Wednesday, 7 August 2019

Domino: De Palma's latest is a pizza shit

It probably escaped your notice, but a new Brian De Palma film was released the other day. That's right: a fresh cut from the director of Carrie, Scarface and The Untouchables just bypassed UK cinemas entirely, immediately becoming just one more pathetic tear in the ocean of home entertainment. It's a sad state of affairs when the new movie from the director who launched the Mission: Impossible franchise gets less publicity than, say, animated kiddie-distracter The Queen's Corgi (tagline: "For Dog's Sake!"), but that's the position in which De Palma currently finds himself.

Of course it doesn't help that since so memorably dangling Tom Cruise from the ceiling of a CIA data vault in 1996, De Palma has made six quite rubbish and therefore largely ignored films; nor does it help that the production of Domino was so comically torturous that Bri himself has virtually disowned it. So it should come as little surprise, even to those of us crossing everything in the hope that this might have been his big return to form, that Domino is a strong contender for both the worst Brian De Palma film and the worst film of 2019 (Godzilla: King Of The Monsters notwithstanding). It might even be the worst film to be called Domino, and that's really saying something.
De Palma's Domino is a mentally challenged Eurothriller bafflingly set in 2020 Denmark (which looks suspiciously like 2019 Denmark), where everyone has Danish names but most people speak English with American accents for reasons never adequately explained. Jaime Lannister off of Game Of Thrones is a plain-clothes cop with no discernible personality, who inadvertently gets his partner killed in an early scene that - as is mandatory for Brian De Palma - references Alfred Hitchcock, specifically the rooftop chases of Vertigo and To Catch A Thief. You can just about make out De Palma having some fun at this point: a slow zoom-in to a gun on a table is justifiably laden with portent, and it's not long before the trusty split diopter is busted out in almost heartwarming memory of the director's halcyon days.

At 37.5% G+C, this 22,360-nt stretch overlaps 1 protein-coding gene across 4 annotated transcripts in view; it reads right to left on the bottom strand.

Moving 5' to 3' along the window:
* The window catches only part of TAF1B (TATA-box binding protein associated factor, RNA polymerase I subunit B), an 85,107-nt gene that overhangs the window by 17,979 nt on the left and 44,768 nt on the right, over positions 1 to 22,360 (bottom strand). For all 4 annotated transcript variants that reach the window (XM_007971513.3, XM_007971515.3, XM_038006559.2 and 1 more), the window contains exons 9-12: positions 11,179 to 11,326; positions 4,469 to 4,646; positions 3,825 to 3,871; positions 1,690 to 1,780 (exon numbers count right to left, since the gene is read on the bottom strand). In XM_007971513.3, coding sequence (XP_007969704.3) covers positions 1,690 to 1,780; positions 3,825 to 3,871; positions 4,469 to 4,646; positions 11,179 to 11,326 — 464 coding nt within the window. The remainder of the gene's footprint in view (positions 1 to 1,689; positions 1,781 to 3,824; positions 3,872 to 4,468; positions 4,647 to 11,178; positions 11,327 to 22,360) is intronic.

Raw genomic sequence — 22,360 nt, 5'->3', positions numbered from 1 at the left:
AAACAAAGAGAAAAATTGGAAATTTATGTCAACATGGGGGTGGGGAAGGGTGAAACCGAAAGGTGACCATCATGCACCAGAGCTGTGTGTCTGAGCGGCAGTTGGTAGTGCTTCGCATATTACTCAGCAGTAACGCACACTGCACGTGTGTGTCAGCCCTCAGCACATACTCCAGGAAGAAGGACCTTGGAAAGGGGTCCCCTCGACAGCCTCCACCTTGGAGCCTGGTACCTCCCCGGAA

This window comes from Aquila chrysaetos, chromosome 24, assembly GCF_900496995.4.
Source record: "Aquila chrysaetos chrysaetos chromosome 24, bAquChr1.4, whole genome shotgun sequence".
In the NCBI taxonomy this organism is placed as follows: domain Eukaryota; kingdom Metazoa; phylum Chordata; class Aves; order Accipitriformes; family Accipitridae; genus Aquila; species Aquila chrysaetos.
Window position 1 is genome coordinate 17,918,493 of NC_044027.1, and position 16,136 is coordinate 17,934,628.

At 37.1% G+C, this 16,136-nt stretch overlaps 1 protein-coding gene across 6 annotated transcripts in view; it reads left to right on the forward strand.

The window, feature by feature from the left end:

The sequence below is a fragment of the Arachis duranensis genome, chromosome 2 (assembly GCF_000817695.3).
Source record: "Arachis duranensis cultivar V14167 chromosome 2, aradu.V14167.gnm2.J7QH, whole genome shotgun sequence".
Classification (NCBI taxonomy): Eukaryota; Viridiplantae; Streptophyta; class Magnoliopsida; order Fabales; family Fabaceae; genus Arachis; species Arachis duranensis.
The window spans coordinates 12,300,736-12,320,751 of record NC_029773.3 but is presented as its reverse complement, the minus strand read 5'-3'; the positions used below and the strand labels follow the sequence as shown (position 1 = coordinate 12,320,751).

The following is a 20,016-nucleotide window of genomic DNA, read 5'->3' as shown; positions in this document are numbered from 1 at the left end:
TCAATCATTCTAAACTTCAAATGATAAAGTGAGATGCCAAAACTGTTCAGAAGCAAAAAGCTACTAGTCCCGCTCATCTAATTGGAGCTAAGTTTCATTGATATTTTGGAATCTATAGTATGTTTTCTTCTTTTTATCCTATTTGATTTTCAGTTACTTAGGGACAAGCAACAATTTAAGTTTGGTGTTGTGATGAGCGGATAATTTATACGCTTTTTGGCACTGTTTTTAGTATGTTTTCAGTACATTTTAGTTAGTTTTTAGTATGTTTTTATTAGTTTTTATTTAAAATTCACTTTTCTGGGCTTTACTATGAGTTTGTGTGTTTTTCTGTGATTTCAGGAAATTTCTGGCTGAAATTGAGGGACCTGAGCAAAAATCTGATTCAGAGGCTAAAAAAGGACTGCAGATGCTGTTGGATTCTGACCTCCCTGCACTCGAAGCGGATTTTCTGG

But where Vertigo's opening had inestimably grave repercussions for its protagonist's psychological wellbeing, Domino's is merely the fart that heralds the impending stench of a limp story about a terrorist plot in which Jaime Lannister off of Game Of Thrones gets accidentally and tediously involved. Having more or less shrugged off his responsibility for his partner's death as if it happens fairly regularly (which, given his apparent incompetence, is entirely likely), Jaime Lannister off of Game Of Thrones hooks up with fellow cop Melisandre off of Game Of Thrones. The pair struggle in vain to make sense of an asinine script while being occasionally distracted by CIA wonk Guy Pearce, the only actor who seems to grasp the full horror of his predicament and who therefore overcompensates by doing a funny accent to keep himself awake.
Reminiscent of early seasons of 24 in its indefensibly racist decision to make all its terrorists people of colour and all but one of its people of colour terrorists, Domino's general air of bad taste reaches as far as its scenes of actual terrorism. You get the feeling that a point is desperately trying to be made about terrorism's relationship with the media by showing the footage from the terrorists' phone cameras as they commit their atrocities, to which end De Palma finds a disturbingly self-referential new way to employ his beloved split-screen effect. But it's carried out with all the nuance of a cheap panto and pales in comparison with, say, this year's Vox Lux, which was an infinitely more thoughtful take on the idea.

Its confused message lost somewhere in a brutal, presumably studio-ordained edit, Domino has nothing left in its arsenal, and what remains is an embarrassingly amateur collection of examples of how not to make a compelling thriller. De Palma's long-time composer Pino Donaggio turns his well-worn Bernard Herrmann dial up to eleven, regardless of what's happening on screen (again, probably the fault of a hacked edit), characters frequently succeed by accident or make forehead-slappingly idiotic choices, and - after a Belgian airport security guard quite understandably confiscates Jaime Lannister off of Game Of Thrones' gun - Melisandre off of Game Of Thrones delivers the line "Forget it - it's Brussels" with such a straight face you wonder if she's wearing prosthetics to cover her uncontrollable smirk.
A drawn-out, dialogue-free climax (which echoes Hitchcock's The Man Who Knew Too Much, natch) threatens to briefly lift the quality needle off zero, but you're never more than a minute or so away from another eye-rolling groaner. It's hard to say it, but it's probably time to accept that the heyday of De Palma's career is long behind him, his heightened sense of camp, innovative direction and aching self-reflexivity mere memories to treasure while politely ignoring his current ramblings. Quit now Brian, for dog's sake.

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